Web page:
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. Last Updated: 07/27/2016

Gusinsky Still Needs State Favors

Media-MOST, engaged in a furious propaganda war with the presidential entourage, is vulnerable in defending its editorial integrity from the Kremlin because, like other media companies, it depends on government favors for survival and development.

But owner Vladimir Gusinsky's hand is strengthened in his war with the Kremlin because Media-MOST is also different from other Russian media. It is the only private media holding built from scratch to grow and make money, not just exert political influence. Unlike other Russian media it has Western credit lines, which partly offsets its dependence on the government.

With overseas financial support, and by allying itself with Gazprom - the huge natural-gas monopoly, which is not easily manageable from the Kremlin - Media-MOST has more independence than any other media company.

Yet, as a money-losing operation that once agreed to compromise its independence by backing the Kremlin in exchange for favorable conditions, it will have a hard time saying "no" to playing the Kremlin's election game again.

To ensure election of a successor acceptable to President Boris Yeltsin and his inner circle, control of television would be essential - as it was when Yeltsin defeated Communist Gennady Zyuganov in 1996. As the only nationwide private television channel, NTV could give the Kremlin fits by covering its opponents, most notably Moscow Mayor Yury Luzhkov.

At a Wednesday news conference, executives of Media-MOST's NTV television, Ekho Moskvy radio, Itogi magazine and Segodnya newspaper accused Kremlin chief of staff Alexander Voloshin of "lying" when he said, purportedly on Yeltsin's behalf, that Media-MOST had received "more financial aid from the government than all government television channels combined."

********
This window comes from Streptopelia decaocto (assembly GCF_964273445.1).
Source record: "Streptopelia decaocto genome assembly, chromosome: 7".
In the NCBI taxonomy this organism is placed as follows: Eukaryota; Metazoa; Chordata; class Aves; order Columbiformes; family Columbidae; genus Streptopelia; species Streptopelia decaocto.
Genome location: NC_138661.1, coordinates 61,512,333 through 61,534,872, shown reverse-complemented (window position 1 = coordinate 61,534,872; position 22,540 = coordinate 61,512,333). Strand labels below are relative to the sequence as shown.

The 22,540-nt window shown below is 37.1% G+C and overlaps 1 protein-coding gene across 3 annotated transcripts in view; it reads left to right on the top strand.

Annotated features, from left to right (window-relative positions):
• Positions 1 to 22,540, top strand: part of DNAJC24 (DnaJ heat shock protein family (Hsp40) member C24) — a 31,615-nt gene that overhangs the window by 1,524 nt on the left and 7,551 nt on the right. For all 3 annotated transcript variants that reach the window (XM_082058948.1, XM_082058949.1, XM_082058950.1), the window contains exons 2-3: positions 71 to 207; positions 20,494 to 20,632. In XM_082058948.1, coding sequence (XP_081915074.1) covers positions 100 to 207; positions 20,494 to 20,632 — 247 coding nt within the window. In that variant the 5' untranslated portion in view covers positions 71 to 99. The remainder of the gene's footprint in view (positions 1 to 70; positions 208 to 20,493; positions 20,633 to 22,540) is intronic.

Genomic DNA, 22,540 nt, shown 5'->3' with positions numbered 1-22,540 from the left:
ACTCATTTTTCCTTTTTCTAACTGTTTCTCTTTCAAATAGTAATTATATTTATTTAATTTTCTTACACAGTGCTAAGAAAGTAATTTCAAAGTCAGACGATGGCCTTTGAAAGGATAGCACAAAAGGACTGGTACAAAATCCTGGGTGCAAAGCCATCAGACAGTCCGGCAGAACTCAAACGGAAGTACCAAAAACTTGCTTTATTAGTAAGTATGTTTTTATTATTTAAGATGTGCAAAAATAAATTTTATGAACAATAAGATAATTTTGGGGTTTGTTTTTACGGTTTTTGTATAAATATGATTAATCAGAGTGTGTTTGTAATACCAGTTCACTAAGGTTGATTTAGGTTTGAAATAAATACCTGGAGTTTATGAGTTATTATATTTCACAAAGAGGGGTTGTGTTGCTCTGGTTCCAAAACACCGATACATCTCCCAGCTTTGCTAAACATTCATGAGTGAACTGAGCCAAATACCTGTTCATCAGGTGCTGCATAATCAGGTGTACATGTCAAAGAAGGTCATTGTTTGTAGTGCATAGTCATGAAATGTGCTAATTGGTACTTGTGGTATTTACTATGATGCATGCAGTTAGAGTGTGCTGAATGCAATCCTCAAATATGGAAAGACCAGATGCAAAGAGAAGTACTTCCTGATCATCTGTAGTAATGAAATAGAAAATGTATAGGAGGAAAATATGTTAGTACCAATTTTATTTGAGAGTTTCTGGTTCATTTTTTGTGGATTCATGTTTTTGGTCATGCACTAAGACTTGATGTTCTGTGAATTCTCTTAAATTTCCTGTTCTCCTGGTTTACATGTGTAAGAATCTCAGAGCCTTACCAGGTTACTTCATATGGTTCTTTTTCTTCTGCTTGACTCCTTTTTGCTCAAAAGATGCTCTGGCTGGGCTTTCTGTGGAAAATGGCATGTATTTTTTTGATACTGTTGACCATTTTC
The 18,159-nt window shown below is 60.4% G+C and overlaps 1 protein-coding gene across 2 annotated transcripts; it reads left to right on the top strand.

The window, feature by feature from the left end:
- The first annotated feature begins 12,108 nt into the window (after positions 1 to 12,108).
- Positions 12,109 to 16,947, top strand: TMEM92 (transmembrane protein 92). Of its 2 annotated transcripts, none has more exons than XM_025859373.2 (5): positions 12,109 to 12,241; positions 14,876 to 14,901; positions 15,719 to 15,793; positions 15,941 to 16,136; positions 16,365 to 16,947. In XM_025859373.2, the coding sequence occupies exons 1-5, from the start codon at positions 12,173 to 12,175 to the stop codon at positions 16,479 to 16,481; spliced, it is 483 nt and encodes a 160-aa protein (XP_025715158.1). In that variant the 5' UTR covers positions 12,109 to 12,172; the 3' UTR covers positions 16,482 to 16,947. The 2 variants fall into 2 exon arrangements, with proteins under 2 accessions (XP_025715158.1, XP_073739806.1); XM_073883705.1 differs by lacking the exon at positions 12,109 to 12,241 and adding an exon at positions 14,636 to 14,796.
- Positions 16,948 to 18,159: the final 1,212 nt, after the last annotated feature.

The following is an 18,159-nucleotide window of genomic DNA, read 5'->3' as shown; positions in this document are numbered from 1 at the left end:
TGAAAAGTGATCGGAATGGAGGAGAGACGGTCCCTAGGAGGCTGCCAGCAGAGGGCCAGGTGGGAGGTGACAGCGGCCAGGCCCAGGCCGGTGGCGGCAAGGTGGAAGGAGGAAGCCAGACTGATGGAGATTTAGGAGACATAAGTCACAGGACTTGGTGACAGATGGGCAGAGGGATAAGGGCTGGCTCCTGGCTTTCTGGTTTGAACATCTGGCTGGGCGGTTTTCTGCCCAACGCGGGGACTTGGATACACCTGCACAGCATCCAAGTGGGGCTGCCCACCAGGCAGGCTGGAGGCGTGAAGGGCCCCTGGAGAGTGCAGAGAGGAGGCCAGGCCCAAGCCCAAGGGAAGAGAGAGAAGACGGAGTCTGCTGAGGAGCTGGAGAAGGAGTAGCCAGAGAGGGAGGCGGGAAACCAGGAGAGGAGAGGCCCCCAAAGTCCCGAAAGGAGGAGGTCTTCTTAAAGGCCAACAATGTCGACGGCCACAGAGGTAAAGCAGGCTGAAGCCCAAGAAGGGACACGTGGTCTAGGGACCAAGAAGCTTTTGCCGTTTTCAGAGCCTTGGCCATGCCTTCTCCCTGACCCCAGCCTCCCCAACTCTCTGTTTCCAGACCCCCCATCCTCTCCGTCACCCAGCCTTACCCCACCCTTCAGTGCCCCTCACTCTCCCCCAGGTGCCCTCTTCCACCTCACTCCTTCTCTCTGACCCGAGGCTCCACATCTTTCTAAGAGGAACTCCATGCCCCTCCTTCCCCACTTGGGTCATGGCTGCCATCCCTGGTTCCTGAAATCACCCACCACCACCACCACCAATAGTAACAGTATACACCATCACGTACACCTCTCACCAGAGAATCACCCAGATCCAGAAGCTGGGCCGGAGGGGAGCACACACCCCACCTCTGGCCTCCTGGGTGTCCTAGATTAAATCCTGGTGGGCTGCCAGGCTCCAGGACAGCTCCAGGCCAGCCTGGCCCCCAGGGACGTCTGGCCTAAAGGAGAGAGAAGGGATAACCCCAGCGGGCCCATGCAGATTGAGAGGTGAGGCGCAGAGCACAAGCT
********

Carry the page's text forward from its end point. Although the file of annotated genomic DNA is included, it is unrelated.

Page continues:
Gusinsky's deputy Andrei Tsimailo said his company had not received direct or indirect state funding. But Media-MOST has received loans and guarantees that would have been impossible without a close relationship with the Kremlin.

After NTV backed Yeltsin in 1996, its access to the fourth national channel was extended from just prime time to all day.

Then, Yeltsin signed a decree declaring NTV a national channel, which means it is charged the same rates for signal transmission (which is up to 75 percent of television channels' budgets) as government-owned channels - and less than other private television firms. In 1997, the Finance Ministry guaranteed a $140 million bank loan to build, and in 1998 launch, the first privately owned Russian communications satellite, which broadcasts its NTV Plus service.

But Russia's economic crisis turned all broadcasters, including modestly profitable NTV, into money losers. Projections about NTV Plus profits went up in smoke, while Media-MOST had to pay $15 million a year in debt servicing.

For the past year, Russian media observers have marveled at how little visible effect the crisis had on Gusinsky's holdings, and wondered where his money came from. But the propaganda war with the Kremlin has shaken loose evidence supporting long-circulating speculation that Media-MOST got loans from its shareholder Gazprom and government-owned Vneshekonombank. Tsimailo confirmed the company had received a $60 million loan from Vneshekonombank.

That's where the government struck its first blow. Last month, the bank refused to extend the loan and demanded its money back. Last week, Vneshekonombank sued Media-MOST in the arbitration court.

Media-MOST attempted swap defaulted government bond it holds for the debt, and Tsimailo said Wednesday that the conflict was over. But Vremya MN newspaper said this week that a decision to accept bonds for debt, if it was indeed made by the Finance Ministry, was not satisfactory for Central Bank, which sued Media-MOST last week for the $60 million.

Another major aspect of Media-MOST's business activities is the company's relationship with Gazprom. Officially, the natural gas monopoly holds a 30 percent share in NTV, but there has been news media speculation that Media-MOST is deeply in debt to Gazprom and has tried to give Gazprom shares to pay off the loan.

Both Media-MOST and Gazprom denied this, and the subject is clouded in the murkiness typical of Russian big business. According to government-owned ORT, which started the campaign against Media-MOST earlier this month, Gazprom holds over $800 million of Media-MOST's debt, both directly or as guarantees for Western lenders.